Note: A full analysis of the Epic attacks is available to the Kaspersky Intelligent Services subscribers. Contact: email@example.comThe Epic Turla attacks
The attacks in this campaign fall into several different categories depending on the vector used in the initial compromise:
- Spearphishing e-mails with Adobe PDF exploits (CVE-2013-3346 + CVE-2013-5065)
- Social engineering to trick the user into running malware installers with ".SCR" extension, sometimes packed with RAR
- Watering hole attacks using Java exploits (CVE-2012-1723), Flash exploits (unknown) or Internet Explorer 6,7,8 exploits (unknown)
- Watering hole attacks that rely on social engineering to trick the user into running fake "Flash Player" malware installers
The attackers use both direct spearphishing and watering hole attacks to infect their victims. Watering holes (waterholes) are websites of interest to the victims that have been compromised by the attackers and injected to serve malicious code.
So far we haven't been able to locate any e-mail used against the victims, only the attachments. The PDF attachments do not show any "lure" to the victim when opened, however, the SCR packages sometime show a clean PDF upon successful installation.
Some of known attachment names used in the spearphishing attacks are:
- ؤتمر جنيف.rar (translation from Arabic: "Geneva conference.rar")
- NATO position on Syria.scr
- Talking Points.scr
- Security protocol.scr
In some cases, these filenames can provide clues about the type of victims the attackers are targeting.The watering hole attacks
Currently, the Epic attackers run a vast network of watering holes that target visitors with surgical precision.
Some of the injected websites include:
In total, we observed more than 100 injected websites. Currently, the largest number of injected sites is in Romania.
Here's a statistic on the injected websites:
The distribution is obviously not random, and it reflects some of the interests of the attackers. For instance, in Romania many of the infected sites are in the Mures region, while many of the Spanish infected sites belong to local governments (City Hall).
Most of the infected sites use the TYPO3 CMS (see: http://typo3.org/), which could indicate the attackers are abusing a specific vulnerability in this publishing platform.
The script "sitenavigatoin.js" is a Pinlady-style browser and plugin detection script, which in turn, redirects to a PHP script sometimes called main.php or wreq.php. Sometimes, the attackers register the .JPG extension with the PHP handler on the server, using "JPG" files to run PHP scripts:
The main exploitation script "wreq.php", "main.php" or "main.jpg" performs a numbers of tasks. We have located several versions of this script which attempt various exploitation mechanisms.
One version of this script attempts to exploit Internet Explorer versions 6, 7 and 8:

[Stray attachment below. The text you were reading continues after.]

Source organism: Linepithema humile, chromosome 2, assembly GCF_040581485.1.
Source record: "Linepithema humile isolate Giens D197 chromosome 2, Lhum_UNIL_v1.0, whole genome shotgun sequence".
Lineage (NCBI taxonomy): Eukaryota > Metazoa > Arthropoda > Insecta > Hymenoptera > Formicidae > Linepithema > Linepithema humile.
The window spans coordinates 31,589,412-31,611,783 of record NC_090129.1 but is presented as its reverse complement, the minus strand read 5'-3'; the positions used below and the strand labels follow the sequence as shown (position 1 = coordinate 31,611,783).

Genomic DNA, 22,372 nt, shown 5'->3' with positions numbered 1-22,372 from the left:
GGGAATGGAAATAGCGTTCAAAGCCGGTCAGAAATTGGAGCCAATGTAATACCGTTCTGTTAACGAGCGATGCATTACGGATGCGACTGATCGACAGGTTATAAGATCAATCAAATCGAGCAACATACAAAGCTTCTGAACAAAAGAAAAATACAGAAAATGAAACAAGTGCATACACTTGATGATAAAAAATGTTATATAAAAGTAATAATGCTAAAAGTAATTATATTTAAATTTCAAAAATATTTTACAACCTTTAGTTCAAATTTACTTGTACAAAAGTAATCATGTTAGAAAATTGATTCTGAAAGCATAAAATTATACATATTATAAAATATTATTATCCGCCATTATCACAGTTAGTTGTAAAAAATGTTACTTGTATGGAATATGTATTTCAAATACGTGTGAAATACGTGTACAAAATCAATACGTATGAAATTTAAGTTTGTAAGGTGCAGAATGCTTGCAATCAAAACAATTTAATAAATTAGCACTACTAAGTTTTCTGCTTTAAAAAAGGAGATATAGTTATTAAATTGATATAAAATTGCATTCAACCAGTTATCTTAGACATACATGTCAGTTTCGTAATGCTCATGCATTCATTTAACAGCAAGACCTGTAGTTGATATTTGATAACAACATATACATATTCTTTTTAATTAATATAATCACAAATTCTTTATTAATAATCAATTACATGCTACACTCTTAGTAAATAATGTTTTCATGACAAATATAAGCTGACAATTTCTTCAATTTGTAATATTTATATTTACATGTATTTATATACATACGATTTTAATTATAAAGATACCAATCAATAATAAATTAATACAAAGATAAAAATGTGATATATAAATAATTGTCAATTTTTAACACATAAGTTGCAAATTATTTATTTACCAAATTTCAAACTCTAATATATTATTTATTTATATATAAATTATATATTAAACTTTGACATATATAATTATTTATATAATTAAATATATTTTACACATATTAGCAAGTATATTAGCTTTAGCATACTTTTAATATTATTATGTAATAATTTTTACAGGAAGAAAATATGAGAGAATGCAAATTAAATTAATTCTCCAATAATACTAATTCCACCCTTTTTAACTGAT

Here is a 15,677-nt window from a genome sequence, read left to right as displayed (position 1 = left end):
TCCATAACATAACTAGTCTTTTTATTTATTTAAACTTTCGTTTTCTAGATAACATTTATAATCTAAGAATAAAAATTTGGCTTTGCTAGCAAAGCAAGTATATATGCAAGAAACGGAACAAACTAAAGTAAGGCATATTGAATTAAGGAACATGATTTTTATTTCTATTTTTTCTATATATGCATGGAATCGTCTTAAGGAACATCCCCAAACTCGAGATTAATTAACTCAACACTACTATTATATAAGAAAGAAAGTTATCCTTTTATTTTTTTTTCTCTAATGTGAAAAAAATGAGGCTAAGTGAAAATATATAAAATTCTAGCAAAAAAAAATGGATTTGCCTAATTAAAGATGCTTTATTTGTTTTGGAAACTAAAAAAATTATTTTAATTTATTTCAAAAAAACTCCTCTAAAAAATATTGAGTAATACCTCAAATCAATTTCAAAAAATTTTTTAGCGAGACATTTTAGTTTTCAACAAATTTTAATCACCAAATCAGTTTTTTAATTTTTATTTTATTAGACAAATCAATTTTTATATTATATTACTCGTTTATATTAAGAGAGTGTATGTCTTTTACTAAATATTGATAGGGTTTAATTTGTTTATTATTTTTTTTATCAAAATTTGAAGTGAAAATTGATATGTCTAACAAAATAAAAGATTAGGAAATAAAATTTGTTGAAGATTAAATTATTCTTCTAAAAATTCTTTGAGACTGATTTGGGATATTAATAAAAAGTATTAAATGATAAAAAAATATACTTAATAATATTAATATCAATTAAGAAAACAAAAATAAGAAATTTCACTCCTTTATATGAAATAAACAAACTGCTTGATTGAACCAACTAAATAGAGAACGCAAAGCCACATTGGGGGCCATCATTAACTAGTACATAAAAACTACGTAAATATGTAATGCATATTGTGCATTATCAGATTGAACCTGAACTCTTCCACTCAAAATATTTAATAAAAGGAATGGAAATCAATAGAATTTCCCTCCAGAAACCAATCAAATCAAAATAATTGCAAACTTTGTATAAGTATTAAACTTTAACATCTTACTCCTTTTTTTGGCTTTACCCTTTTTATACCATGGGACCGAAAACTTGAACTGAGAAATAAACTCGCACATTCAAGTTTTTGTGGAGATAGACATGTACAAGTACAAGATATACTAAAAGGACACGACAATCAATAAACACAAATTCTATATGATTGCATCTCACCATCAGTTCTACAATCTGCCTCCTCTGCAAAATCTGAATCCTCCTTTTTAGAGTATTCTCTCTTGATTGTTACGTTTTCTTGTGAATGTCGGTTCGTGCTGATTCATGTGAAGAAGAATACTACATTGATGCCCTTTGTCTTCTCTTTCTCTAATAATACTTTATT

Unfortunately, the Internet Explorer exploits have not yet been retrieved.
Another more recent version attempts to exploit Oracle Sun Java and Adobe Flash Player:
Although the Flash Player exploits couldn't be retrieved, we did manage to obtain the Java exploits:Name MD5 allj.html 536eca0defc14eff0a38b64c74e03c79 allj.jar f41077c4734ef27dec41c89223136cf8 allj64.html 15060a4b998d8e288589d31ccd230f86 allj64.jar e481f5ea90d684e5986e70e6338539b4 lstj.jar 21cbc17b28126b88b954b3b123958b46 lstj.html acae4a875cd160c015adfdea57bd62c4
The Java files exploit a popular vulnerability, CVE-2012-1723, in various configurations.
The payload dropped by these Java exploits is the following:MD5: d7ca9cf72753df7392bfeea834bcf992
The Java exploit use a special loader that attempts to inject the final Epic backdoor payload into explorer.exe. The backdoor extracted from the Java exploits has the following C&C hardcoded inside:www.arshinmalalan[.]com/themes/v6/templates/css/in.php
This C&C is still online at the moment although it redirects to a currently suspended page at "hxxp://busandcoachdirectory.com[.]au". For a full list of C&C servers, please see the Appendix.
The Epic Turla attackers are extremely dynamic in using exploits or different methods depending on what is available at the moment. Most recently, we observed them using yet another technique coupled with watering hole attacks. This takes advantage of social engineering to trick the user into running a fake Flash Player (MD5: 030f5fdb78bfc1ce7b459d3cc2cf1877):
In at least one case, they tried to trick the user into downloading and running a fake Microsoft Security Essentials app (MD5: 89b0f1a3a667e5cd43f5670e12dba411):
The fake application is signed by a valid digital certificate from Sysprint AG:
Serial number: 00 c0 a3 9e 33 ec 8b ea 47 72 de 4b dc b7 49 bb 95
Thumbprint: 24 21 58 64 f1 28 97 2b 26 22 17 2d ee 62 82 46 07 99 ca 46
This file was distributed from the Ministry of Foreign Affairs of Tajikistan's website, at "hxxp://mfa[.]tj/upload/security.php".
The file is a .NET application that contains an encrypted resource. This drops the malicious file with the MD5 7731d42b043865559258464fe1c98513.
This is an Epic backdoor which connects to the following C&Cs, with a generic internal ID of 1156fd22-3443-4344-c4ffff:hxxp://homaxcompany[.]com/components/com_sitemap/
A full list with all the C&C server URLs that we recovered from the samples can be found in the technical Appendix.The Epic command-and-control infrastructure